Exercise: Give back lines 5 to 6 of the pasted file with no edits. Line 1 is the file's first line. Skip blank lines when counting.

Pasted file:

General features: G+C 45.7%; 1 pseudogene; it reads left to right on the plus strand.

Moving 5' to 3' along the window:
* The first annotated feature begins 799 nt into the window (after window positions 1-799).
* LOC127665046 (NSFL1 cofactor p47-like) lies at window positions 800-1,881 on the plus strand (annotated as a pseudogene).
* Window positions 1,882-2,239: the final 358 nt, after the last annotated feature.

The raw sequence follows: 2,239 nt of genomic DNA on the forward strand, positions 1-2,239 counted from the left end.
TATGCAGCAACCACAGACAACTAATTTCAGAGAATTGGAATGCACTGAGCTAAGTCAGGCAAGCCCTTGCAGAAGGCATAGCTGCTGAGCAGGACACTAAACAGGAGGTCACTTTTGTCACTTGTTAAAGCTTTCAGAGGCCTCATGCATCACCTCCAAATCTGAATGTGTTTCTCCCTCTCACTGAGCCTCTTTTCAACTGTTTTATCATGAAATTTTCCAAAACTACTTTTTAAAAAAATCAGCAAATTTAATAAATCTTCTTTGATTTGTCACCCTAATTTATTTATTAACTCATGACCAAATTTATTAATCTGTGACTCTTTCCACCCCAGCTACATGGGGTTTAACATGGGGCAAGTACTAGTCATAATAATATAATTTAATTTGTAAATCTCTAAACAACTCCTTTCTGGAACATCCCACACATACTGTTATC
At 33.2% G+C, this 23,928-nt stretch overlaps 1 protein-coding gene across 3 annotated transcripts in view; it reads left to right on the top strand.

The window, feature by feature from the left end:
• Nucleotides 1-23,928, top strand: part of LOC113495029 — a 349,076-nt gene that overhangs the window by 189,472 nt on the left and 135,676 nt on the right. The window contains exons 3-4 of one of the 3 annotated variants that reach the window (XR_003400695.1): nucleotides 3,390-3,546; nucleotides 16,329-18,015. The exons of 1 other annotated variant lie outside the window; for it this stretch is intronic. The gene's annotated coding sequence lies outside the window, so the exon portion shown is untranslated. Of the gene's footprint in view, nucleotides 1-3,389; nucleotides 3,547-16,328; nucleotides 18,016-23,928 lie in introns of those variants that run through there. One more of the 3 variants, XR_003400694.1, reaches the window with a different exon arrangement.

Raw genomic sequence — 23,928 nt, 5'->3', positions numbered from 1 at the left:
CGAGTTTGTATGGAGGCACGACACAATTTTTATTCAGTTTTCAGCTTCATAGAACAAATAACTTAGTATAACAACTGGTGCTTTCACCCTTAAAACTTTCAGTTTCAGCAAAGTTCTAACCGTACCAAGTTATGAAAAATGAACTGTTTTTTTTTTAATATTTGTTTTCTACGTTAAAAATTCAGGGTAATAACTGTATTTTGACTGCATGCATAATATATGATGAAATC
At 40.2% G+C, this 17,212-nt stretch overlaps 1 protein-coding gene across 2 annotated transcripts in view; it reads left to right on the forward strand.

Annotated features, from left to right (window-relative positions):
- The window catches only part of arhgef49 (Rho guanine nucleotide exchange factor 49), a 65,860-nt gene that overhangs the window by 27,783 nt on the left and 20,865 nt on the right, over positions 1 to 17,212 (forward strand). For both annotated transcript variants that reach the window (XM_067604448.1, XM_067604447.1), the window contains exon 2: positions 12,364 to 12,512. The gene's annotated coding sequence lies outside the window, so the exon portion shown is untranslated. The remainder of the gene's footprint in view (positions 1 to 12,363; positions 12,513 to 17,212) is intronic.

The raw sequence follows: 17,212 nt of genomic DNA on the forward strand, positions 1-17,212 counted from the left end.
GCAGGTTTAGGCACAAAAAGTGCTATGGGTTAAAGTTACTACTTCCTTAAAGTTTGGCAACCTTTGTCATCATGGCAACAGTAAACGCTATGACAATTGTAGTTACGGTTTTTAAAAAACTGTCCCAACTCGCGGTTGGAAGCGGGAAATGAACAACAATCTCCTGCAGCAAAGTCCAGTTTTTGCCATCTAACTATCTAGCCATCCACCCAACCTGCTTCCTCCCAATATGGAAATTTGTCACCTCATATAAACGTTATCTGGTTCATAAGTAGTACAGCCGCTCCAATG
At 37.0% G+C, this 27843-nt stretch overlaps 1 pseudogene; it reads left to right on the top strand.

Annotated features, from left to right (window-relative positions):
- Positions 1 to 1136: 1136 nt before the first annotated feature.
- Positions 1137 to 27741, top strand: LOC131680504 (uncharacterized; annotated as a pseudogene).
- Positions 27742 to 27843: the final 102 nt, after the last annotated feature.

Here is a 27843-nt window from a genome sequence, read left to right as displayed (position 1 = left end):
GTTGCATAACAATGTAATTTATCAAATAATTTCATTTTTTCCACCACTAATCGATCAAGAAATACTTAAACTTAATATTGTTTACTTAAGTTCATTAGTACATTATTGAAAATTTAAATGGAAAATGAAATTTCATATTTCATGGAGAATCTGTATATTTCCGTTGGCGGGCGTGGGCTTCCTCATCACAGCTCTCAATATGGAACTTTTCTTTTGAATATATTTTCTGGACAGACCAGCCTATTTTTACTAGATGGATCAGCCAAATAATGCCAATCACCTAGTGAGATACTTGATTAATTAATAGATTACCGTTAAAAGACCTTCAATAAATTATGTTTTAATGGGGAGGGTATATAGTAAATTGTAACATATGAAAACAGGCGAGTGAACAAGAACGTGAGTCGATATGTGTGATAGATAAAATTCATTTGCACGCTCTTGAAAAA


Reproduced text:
* Window positions 1,882-2,239: the final 358 nt, after the last annotated feature.

The raw sequence follows: 2,239 nt of genomic DNA on the forward strand, positions 1-2,239 counted from the left end.